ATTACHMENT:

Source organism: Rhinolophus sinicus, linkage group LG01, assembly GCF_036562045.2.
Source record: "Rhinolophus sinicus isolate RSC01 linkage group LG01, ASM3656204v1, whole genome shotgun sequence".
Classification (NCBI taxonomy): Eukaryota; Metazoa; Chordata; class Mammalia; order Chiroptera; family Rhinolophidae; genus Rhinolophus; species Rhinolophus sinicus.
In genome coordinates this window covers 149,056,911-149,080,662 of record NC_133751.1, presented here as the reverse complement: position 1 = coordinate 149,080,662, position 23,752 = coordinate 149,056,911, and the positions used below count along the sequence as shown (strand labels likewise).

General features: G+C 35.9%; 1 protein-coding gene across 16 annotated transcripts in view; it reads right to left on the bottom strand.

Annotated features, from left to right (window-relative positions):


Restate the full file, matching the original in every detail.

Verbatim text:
Source organism: Rhinolophus sinicus, linkage group LG01, assembly GCF_036562045.2.
Source record: "Rhinolophus sinicus isolate RSC01 linkage group LG01, ASM3656204v1, whole genome shotgun sequence".
Classification (NCBI taxonomy): Eukaryota; Metazoa; Chordata; class Mammalia; order Chiroptera; family Rhinolophidae; genus Rhinolophus; species Rhinolophus sinicus.
In genome coordinates this window covers 149,056,911-149,080,662 of record NC_133751.1, presented here as the reverse complement: position 1 = coordinate 149,080,662, position 23,752 = coordinate 149,056,911, and the positions used below count along the sequence as shown (strand labels likewise).

General features: G+C 35.9%; 1 protein-coding gene across 16 annotated transcripts in view; it reads right to left on the bottom strand.

Annotated features, from left to right (window-relative positions):